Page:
For a long time, women's achievements and impact on society had been largely unrecognized. However, things began changing rapidly over the past century. And since 1980, Women's History Month has become an annual celebration in the United States and across the world. Let's take a look back, shall we?
Until recently, women's stories, struggles, and accomplishments had been excluded from history books. "In my courses, the teachers told me about a world in which ostensibly one-half the human race is doing everything significant and the other half doesn't exist," Gerda Lerner, a historian at New York's Sarah Lawrence College, told the Chicago Tribune in 1993. She also added that she strongly felt that this view didn't align with the reality she experienced every day. Even the textbooks that did include women's history concealed prominent parts of it. One example is a book that mentioned Congress giving women the right to vote in 1920, but failing to acknowledge the work of pioneering advocates who fought for this civil right.
The past few decades saw women's history go from being an overlooked concept to an important academic discipline. Educator Molly Murphy MacGregor at California's Sonoma State University introduced women's history into various topics. These included politics, environmental activism, and the abolitionist movements - which she realized gave her students a refreshed sense of pride and interest in women's history. But that wasn't enough - she wanted to ensure students invested time in reading books that involved the history of women. She and her colleagues decided to launch the first-ever Women's History Week, which included a parade, a presentation, and the distribution of curriculum materials for local schools. It eventually became the National Women's History Project (now the National Women's History Alliance).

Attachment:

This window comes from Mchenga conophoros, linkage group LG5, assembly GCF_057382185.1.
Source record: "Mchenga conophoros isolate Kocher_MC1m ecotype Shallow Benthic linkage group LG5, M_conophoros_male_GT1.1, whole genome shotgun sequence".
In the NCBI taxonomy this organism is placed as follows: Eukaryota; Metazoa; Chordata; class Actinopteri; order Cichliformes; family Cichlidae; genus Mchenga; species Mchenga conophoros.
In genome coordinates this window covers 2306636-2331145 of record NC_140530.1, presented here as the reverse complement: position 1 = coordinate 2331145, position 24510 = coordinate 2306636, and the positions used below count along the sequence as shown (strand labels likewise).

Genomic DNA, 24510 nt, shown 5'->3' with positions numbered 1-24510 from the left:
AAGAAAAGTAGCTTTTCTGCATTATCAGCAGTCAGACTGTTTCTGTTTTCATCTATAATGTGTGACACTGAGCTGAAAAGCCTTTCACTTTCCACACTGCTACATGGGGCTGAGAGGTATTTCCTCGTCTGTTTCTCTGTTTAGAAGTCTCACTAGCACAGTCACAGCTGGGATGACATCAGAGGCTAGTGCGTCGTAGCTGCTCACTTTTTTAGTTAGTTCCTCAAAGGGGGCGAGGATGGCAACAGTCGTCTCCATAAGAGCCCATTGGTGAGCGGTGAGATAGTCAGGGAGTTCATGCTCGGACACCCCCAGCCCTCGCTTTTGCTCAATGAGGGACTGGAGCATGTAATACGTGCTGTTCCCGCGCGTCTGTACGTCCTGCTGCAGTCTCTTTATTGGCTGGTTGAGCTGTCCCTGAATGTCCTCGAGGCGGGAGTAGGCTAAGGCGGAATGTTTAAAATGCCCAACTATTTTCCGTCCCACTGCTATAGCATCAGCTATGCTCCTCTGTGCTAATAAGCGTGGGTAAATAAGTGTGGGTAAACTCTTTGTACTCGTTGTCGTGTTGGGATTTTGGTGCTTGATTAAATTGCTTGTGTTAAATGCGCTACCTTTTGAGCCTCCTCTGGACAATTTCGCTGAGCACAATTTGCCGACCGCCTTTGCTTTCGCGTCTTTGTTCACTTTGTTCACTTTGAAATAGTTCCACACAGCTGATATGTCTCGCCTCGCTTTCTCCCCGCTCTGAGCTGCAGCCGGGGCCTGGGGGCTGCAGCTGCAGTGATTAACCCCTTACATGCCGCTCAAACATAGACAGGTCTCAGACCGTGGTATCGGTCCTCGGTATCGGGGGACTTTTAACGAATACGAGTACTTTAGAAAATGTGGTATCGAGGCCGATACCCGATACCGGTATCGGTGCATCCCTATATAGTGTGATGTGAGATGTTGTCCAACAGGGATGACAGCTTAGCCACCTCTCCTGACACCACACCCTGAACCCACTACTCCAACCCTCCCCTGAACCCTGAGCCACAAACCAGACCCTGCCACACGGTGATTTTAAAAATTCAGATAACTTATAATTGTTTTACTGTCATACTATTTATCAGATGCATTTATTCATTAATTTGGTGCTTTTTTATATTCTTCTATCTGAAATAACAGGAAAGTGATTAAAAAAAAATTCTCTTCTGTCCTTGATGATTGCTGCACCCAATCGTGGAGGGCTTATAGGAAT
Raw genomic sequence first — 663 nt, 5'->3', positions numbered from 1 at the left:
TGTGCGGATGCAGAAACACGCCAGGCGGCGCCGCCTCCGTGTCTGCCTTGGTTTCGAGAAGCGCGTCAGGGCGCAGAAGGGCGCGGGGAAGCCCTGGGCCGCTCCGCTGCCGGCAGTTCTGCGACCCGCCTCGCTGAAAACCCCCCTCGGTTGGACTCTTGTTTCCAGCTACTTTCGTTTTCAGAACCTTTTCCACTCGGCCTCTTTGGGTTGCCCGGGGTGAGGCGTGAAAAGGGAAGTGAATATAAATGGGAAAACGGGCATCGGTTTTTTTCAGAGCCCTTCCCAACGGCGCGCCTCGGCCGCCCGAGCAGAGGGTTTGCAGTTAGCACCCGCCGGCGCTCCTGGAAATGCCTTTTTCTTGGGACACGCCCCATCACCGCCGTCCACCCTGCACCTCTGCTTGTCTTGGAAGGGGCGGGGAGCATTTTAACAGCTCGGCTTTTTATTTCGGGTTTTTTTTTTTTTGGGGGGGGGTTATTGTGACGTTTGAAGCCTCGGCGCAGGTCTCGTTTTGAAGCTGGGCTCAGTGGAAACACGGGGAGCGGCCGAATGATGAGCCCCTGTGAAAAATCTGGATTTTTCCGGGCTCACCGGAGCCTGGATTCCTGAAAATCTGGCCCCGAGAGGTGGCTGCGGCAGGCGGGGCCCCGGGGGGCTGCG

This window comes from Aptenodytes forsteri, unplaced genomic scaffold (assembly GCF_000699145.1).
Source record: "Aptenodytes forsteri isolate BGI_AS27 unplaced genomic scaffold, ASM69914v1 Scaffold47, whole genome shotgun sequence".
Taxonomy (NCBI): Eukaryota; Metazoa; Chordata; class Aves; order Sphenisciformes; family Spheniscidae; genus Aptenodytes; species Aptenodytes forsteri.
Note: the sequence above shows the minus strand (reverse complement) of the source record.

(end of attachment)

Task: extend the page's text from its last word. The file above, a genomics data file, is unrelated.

In time, the group would begin to lobby the federal government to recognize women's history. In 1980, President Jimmy Carter declared the first National Women's History Week from March 2 to 8, which marked the NWHP's first official victory. "Understanding the true history of our country will help us to comprehend the need for full equality under the law for all our people," the president stated. Shortly after came the project's second milestone, when Congress passed a bipartisan bill declaring the whole month of March Women's History Month. There's certainly a lot more work that has to be done. But looking back at the progress made, we can definitely say we've come a long way.